Depositors could receive quicker and higher recoveries of cash trapped in Kaupthing Singer & Friedlander Isle of Man (KSFIOM), according to information from the UK arm of the collapsed bank.
The improved prospect of returns from the UK arm of KSF could accelerate payments under the proposed Scheme of Arrangement (SOA) for Isle of Man depositors, enabling individuals with up to £50,000 frozen in KSFIOM to be paid in full within twelve months instead of 24, according to the Isle of Man Government.
Ernst & Young, administrators of KSF, says a possible overall recovery rate of at least 50% is now likely for creditors of the UK bank, according to an interim report released this week.
The Isle of Man Government expected a lower figure and has consequently moved its estimated minimum recovery rate for the local bank from 65% to about 75%.
Furthermore, the outlook for larger depositors also looks markedly better as higher dividends are expected.
The Isle of Man Treasury has agreed to defer its 'catch-up dividend' from 60p in the pound to 70p, which means it would get nothing back under the SOA until other creditors had received at least 70% of their claims.
Additionally, the SOA has been amended to reflect the latest information from the UK.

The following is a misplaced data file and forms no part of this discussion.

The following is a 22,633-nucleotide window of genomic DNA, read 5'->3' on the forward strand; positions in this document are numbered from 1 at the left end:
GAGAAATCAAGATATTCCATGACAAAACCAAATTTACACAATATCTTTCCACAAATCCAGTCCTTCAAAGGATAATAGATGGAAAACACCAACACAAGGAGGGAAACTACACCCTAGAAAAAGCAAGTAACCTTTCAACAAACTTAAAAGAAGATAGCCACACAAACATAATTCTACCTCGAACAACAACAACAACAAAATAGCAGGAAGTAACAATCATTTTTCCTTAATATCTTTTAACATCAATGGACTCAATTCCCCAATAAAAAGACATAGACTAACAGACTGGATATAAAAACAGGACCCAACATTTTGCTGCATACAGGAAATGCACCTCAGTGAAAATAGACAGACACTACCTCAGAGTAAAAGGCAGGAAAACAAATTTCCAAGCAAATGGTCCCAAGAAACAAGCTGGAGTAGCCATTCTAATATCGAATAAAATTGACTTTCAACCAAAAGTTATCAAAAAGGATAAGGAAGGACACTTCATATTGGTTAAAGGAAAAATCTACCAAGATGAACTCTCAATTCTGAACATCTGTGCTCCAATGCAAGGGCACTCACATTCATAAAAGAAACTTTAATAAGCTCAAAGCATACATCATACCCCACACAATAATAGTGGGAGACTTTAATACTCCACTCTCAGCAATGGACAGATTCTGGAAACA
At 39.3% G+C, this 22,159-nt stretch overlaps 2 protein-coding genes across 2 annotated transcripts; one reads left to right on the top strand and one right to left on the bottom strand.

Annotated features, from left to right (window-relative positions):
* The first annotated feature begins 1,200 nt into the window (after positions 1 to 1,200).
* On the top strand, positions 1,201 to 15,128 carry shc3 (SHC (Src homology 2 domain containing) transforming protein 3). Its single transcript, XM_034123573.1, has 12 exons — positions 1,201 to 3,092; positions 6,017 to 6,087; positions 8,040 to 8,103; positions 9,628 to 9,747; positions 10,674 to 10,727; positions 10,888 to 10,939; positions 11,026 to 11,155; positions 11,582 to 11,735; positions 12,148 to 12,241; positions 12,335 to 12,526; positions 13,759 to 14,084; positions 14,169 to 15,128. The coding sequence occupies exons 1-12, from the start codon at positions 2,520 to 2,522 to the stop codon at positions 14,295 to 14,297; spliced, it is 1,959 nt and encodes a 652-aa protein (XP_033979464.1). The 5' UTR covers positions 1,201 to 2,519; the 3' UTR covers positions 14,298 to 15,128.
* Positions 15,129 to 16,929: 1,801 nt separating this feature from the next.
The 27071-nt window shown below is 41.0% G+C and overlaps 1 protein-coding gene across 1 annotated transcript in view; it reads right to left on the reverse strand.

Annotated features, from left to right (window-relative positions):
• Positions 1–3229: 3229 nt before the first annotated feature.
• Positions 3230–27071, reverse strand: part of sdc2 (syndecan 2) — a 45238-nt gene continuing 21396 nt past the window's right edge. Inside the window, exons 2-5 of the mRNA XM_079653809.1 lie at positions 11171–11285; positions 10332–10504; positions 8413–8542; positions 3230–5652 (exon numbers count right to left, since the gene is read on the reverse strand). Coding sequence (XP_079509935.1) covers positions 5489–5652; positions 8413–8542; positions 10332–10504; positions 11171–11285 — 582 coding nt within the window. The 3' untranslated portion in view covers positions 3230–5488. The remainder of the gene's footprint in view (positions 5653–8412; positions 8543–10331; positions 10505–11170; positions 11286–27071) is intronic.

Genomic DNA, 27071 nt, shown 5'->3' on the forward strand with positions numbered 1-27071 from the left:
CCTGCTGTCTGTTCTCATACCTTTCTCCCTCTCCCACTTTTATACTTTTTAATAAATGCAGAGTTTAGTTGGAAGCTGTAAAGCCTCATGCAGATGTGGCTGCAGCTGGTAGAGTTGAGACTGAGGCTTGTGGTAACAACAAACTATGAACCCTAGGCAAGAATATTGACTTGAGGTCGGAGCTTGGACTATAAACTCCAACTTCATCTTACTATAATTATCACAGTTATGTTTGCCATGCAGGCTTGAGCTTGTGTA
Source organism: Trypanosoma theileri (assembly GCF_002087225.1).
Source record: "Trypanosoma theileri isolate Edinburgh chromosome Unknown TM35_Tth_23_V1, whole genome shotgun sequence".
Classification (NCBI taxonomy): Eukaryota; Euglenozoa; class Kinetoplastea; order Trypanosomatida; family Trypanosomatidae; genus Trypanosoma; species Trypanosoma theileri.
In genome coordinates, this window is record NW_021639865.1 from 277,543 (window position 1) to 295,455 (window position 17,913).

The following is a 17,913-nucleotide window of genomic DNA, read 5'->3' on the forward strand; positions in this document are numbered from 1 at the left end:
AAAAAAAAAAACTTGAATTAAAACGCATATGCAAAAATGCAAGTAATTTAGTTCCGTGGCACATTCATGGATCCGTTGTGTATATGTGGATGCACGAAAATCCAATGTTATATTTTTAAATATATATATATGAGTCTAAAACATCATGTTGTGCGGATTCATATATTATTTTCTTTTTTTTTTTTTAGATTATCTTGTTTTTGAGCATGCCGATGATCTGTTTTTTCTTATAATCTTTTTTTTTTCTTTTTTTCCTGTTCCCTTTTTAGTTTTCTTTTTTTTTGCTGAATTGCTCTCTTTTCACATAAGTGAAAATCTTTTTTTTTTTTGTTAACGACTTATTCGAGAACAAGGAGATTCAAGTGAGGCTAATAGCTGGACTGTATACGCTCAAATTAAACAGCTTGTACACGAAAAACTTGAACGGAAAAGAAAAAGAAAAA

The revised SOA is expected to be available to depositors next week, ahead of their vote on the proposal on 19 May. If approved, the High Court will sanction the scheme on 27 May.
"A degree of clarity at last on recoveries that might be expected from KSF in the UK is indeed welcome," says Allan Bell, treasury minister, Isle of Man.
"The 50 per cent minimum indication is still low, which justifies our cautious approach, but it is better than working estimates so far. However, we note that this is dependent on the state of the UK economy."
An alternative to liquidation of the company and activation of the Island's Depositors Compensation Scheme, (DCS) the SOA is designed to provide assured scheduled repayments by funding from the Treasury, which has £180m in place to support the scheme.
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